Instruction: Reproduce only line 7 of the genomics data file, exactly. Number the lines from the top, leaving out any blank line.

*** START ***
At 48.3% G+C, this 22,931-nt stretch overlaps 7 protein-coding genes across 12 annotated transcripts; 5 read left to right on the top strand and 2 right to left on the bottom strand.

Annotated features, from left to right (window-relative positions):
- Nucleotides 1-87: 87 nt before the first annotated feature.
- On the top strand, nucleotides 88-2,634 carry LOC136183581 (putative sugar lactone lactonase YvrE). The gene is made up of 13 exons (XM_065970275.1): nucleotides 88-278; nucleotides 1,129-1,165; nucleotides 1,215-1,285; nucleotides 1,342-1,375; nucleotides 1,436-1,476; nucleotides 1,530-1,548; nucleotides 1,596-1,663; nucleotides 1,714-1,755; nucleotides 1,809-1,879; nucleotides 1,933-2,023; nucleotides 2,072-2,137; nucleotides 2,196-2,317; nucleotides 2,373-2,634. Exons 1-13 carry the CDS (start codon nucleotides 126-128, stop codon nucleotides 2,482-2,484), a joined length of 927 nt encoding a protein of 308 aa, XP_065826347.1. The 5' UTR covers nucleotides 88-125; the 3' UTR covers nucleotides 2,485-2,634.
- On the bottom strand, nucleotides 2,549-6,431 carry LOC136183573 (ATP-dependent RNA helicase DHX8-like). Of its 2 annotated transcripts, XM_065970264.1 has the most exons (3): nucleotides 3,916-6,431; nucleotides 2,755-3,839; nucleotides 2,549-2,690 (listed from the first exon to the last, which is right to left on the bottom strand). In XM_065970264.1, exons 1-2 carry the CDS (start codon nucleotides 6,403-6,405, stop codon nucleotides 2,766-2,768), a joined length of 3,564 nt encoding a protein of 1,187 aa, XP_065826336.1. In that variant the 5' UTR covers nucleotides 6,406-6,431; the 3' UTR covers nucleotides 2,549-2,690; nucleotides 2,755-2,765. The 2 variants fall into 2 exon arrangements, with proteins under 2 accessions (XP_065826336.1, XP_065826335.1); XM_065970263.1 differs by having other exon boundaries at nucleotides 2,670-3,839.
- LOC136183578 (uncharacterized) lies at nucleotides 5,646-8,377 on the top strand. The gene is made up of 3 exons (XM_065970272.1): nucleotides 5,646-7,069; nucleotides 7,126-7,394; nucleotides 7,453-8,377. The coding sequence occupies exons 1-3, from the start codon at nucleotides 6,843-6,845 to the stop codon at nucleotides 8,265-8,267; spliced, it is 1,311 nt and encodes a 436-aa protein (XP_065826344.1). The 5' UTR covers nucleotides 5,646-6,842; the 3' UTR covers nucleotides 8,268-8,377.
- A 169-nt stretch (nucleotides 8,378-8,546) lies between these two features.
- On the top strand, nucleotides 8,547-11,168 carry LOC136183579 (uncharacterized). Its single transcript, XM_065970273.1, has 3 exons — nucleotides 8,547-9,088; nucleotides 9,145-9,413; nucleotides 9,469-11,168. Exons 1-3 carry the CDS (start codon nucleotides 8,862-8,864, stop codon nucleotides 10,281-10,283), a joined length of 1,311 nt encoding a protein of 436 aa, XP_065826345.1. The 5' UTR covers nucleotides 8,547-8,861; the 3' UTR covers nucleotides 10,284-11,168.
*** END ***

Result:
- A 169-nt stretch (nucleotides 8,378-8,546) lies between these two features.